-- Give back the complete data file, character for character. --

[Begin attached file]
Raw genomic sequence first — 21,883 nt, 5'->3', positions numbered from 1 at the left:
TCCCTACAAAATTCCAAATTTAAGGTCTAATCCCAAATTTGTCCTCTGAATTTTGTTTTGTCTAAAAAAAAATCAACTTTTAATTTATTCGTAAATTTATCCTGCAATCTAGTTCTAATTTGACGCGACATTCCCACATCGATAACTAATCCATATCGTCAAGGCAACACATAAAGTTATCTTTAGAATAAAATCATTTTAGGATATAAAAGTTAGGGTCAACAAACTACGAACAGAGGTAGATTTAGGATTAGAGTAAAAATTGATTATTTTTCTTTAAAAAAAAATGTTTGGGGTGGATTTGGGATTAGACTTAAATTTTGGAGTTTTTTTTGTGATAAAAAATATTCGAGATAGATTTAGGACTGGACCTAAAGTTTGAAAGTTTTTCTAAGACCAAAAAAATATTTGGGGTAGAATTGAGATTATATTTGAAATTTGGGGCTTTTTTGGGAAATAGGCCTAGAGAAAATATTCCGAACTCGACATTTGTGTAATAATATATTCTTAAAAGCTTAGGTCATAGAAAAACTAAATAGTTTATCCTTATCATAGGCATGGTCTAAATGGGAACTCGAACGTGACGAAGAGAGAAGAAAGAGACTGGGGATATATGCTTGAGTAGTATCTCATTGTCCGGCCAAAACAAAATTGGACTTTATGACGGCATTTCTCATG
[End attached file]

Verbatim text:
Raw genomic sequence first — 21,883 nt, 5'->3', positions numbered from 1 at the left:
TCCCTACAAAATTCCAAATTTAAGGTCTAATCCCAAATTTGTCCTCTGAATTTTGTTTTGTCTAAAAAAAAATCAACTTTTAATTTATTCGTAAATTTATCCTGCAATCTAGTTCTAATTTGACGCGACATTCCCACATCGATAACTAATCCATATCGTCAAGGCAACACATAAAGTTATCTTTAGAATAAAATCATTTTAGGATATAAAAGTTAGGGTCAACAAACTACGAACAGAGGTAGATTTAGGATTAGAGTAAAAATTGATTATTTTTCTTTAAAAAAAAATGTTTGGGGTGGATTTGGGATTAGACTTAAATTTTGGAGTTTTTTTTGTGATAAAAAATATTCGAGATAGATTTAGGACTGGACCTAAAGTTTGAAAGTTTTTCTAAGACCAAAAAAATATTTGGGGTAGAATTGAGATTATATTTGAAATTTGGGGCTTTTTTGGGAAATAGGCCTAGAGAAAATATTCCGAACTCGACATTTGTGTAATAATATATTCTTAAAAGCTTAGGTCATAGAAAAACTAAATAGTTTATCCTTATCATAGGCATGGTCTAAATGGGAACTCGAACGTGACGAAGAGAGAAGAAAGAGACTGGGGATATATGCTTGAGTAGTATCTCATTGTCCGGCCAAAACAAAATTGGACTTTATGACGGCATTTCTCATG